Reversal of moderate cognitive impairment (dementia) with oral methylcobalamin, but not hydroxocobalamin, was reported in an 83-year-old female despite B12 levels being within normal limits. Therapy was inspired by the VITACOG trial and consisted of daily oral methylcobalamin (3,000 mcg) and folic acid (1,200 mcg). Two months later, her Mini Mental State Examination improved from 14 to 29 and her body mass index improved from 17.1 to 22.6 kg/m2.
The American Academy of Neurology (AAN) updated practice guideline for mild cognitive impairment (2018) states that insufficient evidence is available to support or refute the use of homocysteine-lowering B vitamins, including vitamin B12, in patients with mild cognitive impairment (Very Low Level, Class II).
Animal studies and clinical data suggest a role for vitamin B12 parenteral therapy in the care of the critically ill, especially in shock; however, clinical trials are lacking and information specifically regarding methylcobalamin is lacking.
A systematic review showed little evidence supporting vitamin B12 supplementation to reduce the risk of diabetes or cardiovascular disease. A 2013 meta-analysis that included 15 studies and 1,106 diabetic patients found combination therapy for 2 to 4 weeks with intravenous (IV) alpha lipoic acid 300 to 600 mg/day plus IV methylcobalamin 500 to 1,000 mg/day to be superior to methylcobalamin monotherapy for improving nerve conduction. Similarly, combination therapy with prostaglandin E1 (10 or 20 mcg IV), methylcobalamin (500 to 1,500 mcg IV/intramuscularly [IM]) plus lipoic acid (300 or 600 mg/day IV) significantly improved nerve conduction velocity compared with combination therapy without the lipoic acid in a 2015 meta-analysis of 18 randomized clinical trials (N = 1,410) involving patients with diabetic peripheral neuropathy.
Limited information suggests methylcobalamin may play a role in immune modulation and in cancer.
Methylcobalamin has been used in clinical studies to reduce serum homocysteine levels.
A Cochrane systematic review and meta-analysis of antioxidants for male subfertility identified 1 double-blind, randomized, parallel study that administered vitamin B12 (N=396); however, the lack of useable data prevented its inclusion in the meta-analysis. Japanese men with abnormal sperm count or motility received mecobalamin at a dose of either 1,500 or 6,000 mcg/day for 12 weeks. No statistically significant difference was observed in sperm parameters compared to placebo.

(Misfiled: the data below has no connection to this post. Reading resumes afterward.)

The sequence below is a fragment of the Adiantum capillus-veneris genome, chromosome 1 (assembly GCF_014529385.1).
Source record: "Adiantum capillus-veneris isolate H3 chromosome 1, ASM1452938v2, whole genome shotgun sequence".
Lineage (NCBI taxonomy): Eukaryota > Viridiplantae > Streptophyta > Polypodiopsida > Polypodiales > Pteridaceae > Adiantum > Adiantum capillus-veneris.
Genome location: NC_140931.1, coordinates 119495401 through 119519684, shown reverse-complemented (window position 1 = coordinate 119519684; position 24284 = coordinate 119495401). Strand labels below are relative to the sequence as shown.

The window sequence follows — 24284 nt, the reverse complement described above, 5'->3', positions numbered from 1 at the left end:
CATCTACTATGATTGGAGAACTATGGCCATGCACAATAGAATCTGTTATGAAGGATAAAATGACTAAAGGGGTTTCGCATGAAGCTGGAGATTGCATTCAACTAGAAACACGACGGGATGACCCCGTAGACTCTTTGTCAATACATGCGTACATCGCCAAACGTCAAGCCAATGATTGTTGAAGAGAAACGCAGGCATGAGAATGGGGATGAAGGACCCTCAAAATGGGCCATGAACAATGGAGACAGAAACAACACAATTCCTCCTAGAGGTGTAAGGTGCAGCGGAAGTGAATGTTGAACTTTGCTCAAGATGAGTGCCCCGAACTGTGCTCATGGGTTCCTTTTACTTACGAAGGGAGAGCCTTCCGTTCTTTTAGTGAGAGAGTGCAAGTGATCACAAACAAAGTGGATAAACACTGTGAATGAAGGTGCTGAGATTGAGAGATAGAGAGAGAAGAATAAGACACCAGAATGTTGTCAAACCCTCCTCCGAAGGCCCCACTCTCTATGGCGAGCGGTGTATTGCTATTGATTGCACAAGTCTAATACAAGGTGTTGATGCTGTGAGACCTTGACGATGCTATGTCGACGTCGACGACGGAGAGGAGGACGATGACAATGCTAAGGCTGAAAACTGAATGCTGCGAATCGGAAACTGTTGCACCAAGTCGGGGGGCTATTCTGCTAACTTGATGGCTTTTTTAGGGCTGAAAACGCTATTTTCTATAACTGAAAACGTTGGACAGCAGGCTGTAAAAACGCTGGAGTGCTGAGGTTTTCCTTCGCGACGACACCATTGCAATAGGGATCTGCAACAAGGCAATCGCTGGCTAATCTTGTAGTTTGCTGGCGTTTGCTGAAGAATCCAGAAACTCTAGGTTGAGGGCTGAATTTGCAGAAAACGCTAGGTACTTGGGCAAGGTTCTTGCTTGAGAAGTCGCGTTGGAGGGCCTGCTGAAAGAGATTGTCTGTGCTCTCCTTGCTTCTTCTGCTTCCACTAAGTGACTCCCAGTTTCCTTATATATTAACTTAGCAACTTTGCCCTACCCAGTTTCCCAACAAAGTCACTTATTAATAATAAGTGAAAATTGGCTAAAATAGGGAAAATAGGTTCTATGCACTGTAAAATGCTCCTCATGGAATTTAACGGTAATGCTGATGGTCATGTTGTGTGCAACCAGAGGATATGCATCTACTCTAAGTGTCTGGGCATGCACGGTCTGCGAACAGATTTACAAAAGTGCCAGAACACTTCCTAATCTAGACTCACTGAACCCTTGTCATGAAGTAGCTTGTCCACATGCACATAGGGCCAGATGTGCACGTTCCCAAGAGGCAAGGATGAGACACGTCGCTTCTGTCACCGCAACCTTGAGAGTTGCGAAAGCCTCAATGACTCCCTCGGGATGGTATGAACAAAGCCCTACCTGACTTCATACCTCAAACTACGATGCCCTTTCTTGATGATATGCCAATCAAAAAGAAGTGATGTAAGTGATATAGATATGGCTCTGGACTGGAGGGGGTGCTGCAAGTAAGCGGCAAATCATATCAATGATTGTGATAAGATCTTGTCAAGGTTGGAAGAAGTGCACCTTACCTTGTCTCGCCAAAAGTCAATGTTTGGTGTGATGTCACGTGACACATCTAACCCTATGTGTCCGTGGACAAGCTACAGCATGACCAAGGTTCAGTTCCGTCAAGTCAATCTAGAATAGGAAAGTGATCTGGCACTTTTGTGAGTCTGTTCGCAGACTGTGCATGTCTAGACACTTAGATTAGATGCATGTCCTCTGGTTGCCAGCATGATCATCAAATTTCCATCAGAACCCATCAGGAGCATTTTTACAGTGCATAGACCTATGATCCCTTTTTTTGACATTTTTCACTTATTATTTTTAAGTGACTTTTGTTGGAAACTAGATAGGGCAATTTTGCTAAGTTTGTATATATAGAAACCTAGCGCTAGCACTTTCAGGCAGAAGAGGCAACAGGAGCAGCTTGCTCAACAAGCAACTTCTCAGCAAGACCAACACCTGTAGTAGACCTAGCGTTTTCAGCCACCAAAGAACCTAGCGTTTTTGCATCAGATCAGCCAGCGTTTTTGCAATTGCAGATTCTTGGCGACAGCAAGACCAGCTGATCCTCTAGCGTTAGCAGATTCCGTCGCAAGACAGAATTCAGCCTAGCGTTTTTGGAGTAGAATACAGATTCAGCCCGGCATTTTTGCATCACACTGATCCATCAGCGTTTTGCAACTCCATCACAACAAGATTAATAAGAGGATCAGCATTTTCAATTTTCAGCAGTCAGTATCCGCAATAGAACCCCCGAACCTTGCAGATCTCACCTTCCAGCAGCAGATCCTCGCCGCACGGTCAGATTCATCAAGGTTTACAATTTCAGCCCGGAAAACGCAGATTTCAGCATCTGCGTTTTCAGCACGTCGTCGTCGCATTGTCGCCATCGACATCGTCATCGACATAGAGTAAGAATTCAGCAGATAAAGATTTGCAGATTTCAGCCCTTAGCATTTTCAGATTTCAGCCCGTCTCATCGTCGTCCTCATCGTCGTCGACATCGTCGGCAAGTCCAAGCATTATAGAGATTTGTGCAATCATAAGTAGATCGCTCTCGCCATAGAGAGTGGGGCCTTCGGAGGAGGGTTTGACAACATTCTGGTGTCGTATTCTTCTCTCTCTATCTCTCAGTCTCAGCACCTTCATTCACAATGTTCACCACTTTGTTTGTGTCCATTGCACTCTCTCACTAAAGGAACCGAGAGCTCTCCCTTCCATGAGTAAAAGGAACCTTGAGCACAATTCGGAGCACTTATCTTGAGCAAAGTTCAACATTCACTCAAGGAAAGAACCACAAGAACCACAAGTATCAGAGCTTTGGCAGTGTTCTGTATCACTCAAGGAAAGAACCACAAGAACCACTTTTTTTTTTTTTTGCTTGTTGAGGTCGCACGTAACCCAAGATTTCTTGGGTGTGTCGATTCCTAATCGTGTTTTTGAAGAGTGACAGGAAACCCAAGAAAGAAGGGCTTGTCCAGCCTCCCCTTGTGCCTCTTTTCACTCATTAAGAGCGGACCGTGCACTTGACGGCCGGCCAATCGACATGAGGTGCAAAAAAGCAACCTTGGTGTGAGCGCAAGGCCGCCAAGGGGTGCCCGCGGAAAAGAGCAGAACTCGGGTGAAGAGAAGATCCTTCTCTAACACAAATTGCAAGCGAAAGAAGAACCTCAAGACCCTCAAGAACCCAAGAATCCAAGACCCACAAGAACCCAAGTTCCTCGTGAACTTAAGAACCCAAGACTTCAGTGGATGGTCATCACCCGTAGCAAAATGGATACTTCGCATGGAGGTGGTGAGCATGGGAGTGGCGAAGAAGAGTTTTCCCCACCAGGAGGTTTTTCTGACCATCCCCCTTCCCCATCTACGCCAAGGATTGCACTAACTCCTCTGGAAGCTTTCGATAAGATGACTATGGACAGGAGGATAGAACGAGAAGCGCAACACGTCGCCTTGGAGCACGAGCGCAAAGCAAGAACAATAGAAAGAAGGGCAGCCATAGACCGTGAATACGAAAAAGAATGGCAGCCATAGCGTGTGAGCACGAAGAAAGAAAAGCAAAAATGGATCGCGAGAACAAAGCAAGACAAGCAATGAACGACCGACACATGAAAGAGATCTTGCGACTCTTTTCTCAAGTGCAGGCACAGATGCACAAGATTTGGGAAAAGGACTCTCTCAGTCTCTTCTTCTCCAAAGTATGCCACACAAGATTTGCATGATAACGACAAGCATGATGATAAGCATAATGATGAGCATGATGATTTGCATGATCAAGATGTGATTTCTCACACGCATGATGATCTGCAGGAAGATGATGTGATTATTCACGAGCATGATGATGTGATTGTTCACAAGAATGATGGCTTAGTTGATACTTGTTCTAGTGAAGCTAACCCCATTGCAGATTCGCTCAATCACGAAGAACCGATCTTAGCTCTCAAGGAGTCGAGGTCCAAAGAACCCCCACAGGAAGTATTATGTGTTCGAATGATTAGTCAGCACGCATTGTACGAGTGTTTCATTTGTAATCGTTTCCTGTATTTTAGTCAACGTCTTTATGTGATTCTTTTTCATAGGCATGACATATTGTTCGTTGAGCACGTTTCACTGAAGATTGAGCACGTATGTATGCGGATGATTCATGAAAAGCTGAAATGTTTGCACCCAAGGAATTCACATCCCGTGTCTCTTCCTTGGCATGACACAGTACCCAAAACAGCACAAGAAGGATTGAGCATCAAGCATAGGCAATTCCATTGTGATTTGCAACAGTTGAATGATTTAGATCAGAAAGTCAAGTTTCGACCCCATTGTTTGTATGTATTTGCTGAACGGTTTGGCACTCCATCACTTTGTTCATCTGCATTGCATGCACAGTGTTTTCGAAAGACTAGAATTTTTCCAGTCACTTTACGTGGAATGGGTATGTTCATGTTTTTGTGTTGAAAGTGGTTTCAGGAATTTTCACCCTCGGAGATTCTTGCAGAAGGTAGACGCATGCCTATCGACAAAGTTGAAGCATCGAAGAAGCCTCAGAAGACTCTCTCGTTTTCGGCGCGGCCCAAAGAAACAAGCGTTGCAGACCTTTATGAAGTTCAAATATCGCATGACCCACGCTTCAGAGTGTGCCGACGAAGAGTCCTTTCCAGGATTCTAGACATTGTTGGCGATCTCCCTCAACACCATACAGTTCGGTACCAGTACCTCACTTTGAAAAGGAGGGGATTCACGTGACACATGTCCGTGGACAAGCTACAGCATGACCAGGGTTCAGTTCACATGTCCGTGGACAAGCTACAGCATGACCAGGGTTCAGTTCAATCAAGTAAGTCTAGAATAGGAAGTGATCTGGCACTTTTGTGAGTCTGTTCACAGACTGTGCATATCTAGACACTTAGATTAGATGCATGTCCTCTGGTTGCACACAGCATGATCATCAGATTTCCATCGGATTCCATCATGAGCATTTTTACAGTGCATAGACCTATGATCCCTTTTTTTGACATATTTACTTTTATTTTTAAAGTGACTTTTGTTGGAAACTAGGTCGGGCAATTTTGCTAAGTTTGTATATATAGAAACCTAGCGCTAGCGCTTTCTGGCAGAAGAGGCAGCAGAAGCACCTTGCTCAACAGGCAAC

The DRI of vitamin B12 is 2.4 mcg. The FDA has set the Daily Reference Value (DRV) at 6 mcg.
Methylcobalamin 1,000 mcg IM 3 times a week for 2 weeks followed by weekly doses was reported to reverse neuropsychiatric symptoms in 1 case study.
Clinical trials evaluating the effect of methylcobalamin in diabetic neuropathy have used dosages of saline 2,500 micrograms in 10 mL injected intrathecally and oral methylcobalamin 500 mcg taken 3 times a day. Trials in patients with renal failure-associated neuropathy utilized daily dosages of oral methylcobalamin 1,500 mcg for 6 months.
Methylcobalamin is at least as bioavailable as cyano- and hydroxycobalamin.
Pregnancy / Lactation
In pregnant women the recommended intake of vitamin B12 increases to 2.6 mcg/day to meet the needs of the developing fetus. Supplementation with methylcobalamin may improve the nutritional status of pregnant women but data from clinical trials is lacking. No reports linking high doses of vitamin B12 with maternal or fetal complications have been found.
Information on interactions caused by methylcobalamin supplementation is lacking. Certain medicines are considered to reduce the absorption of vitamin B12 including alcohol, aminosalicylic acid, chloramphenicol, colchicine, metformin, neomycin, and proton pump inhibitors.
Most antibiotics, methotrexate, or pyrimethamine invalidate folic acid and vitamin B12 diagnostic blood assays.
Vitamin B12 at dosages found in foods, or from supplements is well tolerated. GI effects from methylcobalamin may include anorexia, nausea, vomiting, and diarrhea. Headache has been reported.
Specific toxicological studies are lacking. Vitamin B12 (as cyanocobalamin or hydroxocobalamin) has a long history of safe use even at high doses (cyanocobalamin 1 mg IM at weekly intervals for 1 month, followed by monthly injections for 6 months). At usual doses, the cobalt and cyanide content are not considered to be toxicologically relevant.
Hydroxocobalamin is used at 5 g doses in the management of cyanide poisoning.
A study conducted in rats in the 1950s suggested vitamin B12 might exert tumor-promoting effects, while another study suggested reduced survival rates among rats with Walker carcinosarcoma treated with methyl- and cyanocobalamin.